November 23rd, 2011 at 11:30am
Mazda is moving production out of Japan to Mexico because of the strong value of the yen and the number of free-trade agreements Mexico has. Chinese automakers are starting to learn how to make safer cars. The Geely Emgrand EC7 and the MG6 were awarded four stars in the latest Euro NCAP tests. The used-car market in the U.S. remains strong and in some cases second-hand vehicles are not depreciating in value. All that and more, plus John responds to your questions and comments in the “You Said It!” segment.
This is Autoline Daily for November 23, bringing you the latest news in the automotive industry.
MAZDA MANUFACTURING IN MEXICO
Japanese automakers are getting hammered by the strong yen, so they’re moving production out of Japan to low-cost countries. Mazda’s CEO, Takashi Yamanouchi, says they’re moving to Mexico because it has so many free-trade agreements. Mazda decided not to go to Brazil, which has one of the fastest growing car markets in the world, because Brazil’s free-trade agreements only reach 6 million car buyers. Mexico’s free-trade agreements reach 40 million car buyers which is about the size of North America, South America and Europe combined. As you know, Mazda is abandoning its plant in the United States because the U.S. only has free-trade agreements with 17 countries, while Mexico has FTAs with 41 countries.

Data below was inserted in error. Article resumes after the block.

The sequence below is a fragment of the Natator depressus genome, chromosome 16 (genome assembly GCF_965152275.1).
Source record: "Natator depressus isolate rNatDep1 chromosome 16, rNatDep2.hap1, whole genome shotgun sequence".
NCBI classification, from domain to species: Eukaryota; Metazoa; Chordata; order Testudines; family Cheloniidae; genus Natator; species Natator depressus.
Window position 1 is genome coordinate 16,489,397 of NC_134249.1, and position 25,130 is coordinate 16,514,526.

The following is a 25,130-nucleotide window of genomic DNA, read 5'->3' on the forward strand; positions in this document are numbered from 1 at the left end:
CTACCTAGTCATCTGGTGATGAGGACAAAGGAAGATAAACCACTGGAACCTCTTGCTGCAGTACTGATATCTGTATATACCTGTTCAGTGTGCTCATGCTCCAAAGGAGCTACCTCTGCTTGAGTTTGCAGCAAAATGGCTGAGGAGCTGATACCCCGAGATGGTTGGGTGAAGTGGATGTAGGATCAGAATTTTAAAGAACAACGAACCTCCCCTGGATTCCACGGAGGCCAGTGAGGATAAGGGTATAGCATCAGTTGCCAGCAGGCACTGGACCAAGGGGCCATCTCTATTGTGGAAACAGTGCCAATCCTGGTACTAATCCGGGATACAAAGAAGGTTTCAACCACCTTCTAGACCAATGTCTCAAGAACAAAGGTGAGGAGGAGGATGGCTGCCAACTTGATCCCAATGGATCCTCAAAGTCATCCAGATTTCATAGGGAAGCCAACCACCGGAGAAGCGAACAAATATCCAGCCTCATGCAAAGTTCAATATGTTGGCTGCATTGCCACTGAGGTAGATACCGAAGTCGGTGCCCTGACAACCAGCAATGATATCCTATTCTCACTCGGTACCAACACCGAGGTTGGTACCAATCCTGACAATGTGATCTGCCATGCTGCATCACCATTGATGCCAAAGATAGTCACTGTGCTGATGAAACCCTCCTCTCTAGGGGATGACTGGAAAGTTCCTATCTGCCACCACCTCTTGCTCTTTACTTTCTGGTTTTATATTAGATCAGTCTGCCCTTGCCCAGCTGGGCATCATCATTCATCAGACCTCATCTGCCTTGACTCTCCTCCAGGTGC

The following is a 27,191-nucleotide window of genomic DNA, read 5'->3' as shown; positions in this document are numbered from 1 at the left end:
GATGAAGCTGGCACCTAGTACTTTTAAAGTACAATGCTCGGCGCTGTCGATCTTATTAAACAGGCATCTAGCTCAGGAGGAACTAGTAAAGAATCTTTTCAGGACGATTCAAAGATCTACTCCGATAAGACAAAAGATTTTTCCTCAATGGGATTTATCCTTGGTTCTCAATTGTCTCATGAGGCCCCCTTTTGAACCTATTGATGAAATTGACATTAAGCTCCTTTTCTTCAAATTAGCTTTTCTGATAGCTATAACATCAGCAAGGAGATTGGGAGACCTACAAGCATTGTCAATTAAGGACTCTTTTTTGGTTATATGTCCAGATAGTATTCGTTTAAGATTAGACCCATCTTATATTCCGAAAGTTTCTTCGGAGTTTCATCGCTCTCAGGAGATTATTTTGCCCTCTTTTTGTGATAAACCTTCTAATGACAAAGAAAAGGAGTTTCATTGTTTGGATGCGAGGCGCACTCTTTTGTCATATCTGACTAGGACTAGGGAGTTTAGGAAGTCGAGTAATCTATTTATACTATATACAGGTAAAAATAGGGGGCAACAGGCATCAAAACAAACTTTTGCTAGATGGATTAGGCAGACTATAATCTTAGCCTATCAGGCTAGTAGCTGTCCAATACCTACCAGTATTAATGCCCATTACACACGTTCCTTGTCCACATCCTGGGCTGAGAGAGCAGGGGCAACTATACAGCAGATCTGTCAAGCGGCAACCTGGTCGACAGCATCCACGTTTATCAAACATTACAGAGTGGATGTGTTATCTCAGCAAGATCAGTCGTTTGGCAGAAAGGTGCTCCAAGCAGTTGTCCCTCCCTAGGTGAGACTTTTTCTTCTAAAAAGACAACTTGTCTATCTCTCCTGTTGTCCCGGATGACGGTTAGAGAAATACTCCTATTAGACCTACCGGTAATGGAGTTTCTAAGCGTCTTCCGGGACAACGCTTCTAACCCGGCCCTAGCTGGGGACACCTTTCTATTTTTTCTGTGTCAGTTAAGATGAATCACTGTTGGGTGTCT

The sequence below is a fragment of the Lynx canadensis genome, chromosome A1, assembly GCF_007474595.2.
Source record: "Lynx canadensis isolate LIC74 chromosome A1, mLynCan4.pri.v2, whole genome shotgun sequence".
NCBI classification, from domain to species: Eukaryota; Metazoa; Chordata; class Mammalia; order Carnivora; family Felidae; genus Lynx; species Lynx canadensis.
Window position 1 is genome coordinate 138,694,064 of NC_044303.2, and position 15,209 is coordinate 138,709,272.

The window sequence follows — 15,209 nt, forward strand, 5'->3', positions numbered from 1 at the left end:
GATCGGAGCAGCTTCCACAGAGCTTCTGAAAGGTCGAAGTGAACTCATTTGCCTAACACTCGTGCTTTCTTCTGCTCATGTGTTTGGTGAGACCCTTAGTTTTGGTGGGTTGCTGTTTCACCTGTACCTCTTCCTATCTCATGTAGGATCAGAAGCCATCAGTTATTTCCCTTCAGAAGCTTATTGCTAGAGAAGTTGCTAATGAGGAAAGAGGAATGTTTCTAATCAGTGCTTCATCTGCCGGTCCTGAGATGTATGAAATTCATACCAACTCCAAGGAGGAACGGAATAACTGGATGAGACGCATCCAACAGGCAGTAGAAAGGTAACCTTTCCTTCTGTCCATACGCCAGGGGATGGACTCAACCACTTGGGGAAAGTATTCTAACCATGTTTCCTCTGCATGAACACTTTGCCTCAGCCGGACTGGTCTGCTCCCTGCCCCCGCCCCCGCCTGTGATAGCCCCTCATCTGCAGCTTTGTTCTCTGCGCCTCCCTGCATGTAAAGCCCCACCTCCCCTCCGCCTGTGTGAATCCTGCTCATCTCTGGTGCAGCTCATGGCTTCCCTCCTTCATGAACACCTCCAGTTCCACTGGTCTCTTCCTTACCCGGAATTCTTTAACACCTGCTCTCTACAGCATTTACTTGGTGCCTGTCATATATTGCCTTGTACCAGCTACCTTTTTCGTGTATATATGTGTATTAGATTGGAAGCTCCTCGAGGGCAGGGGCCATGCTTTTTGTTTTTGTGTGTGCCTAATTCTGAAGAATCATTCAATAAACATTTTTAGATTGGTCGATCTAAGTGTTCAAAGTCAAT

CHINA CATCHING UP IN SAFETY
Up to now Chinese automakers have failed to receive high marks in European crash tests. We’ve shown you this clip of a dummy’s head nearly being decapitated in a Landwind crash test. But it looks like Chinese automakers are starting to learn how to make safer cars. The Geely Emgrand EC7 and the MG6, were awarded four stars in the latest Euro NCAP tests. And testers believe that it’s only a matter of time before Chinese cars are receiving five-stars in tests.
DODGE WILL DROP GRAND CARAVAN IN U.S.
Chrysler dominates the minivan market in the U.S. with the Town & Country and the Dodge Grand Caravan. But the Detroit News reports the company will drop the Dodge version in the U.S. when the next-gen minivan debuts in a couple of years. However, in Canada, the Chrysler Town & Country name will be dropped. That’s because the Dodge Grand Caravan is more popular in the Great White North, outselling the Town & Country 10 to 1. In the U.S. the Town & Country traditionally outsells the Grand Caravan 2 to 1.
USED CAR MARKET REMAINS STRONG (subscription required)
The recession changed the automotive industry. No doubt about it. From the bankruptcies in Detroit to how people buy cars, the business just ain’t the same. And that hubbub really impacted the used-car market where prices are shockingly strong. According to Ward’s, in some cases, second-hand vehicles are actually NOT depreciating in value. Blame it on supply and demand. When the economic downturn hit, it gutted new-car sales, taking away between 3 million and 4 million of them. That means there is a much smaller pool of used cars available today. With the soft economy more people are going the preowned route to save money, hence the strong demand and high prices. And according to one analyst, it doesn’t show any signs of letting up. Prices are expected to increase by a few percentage points early next year.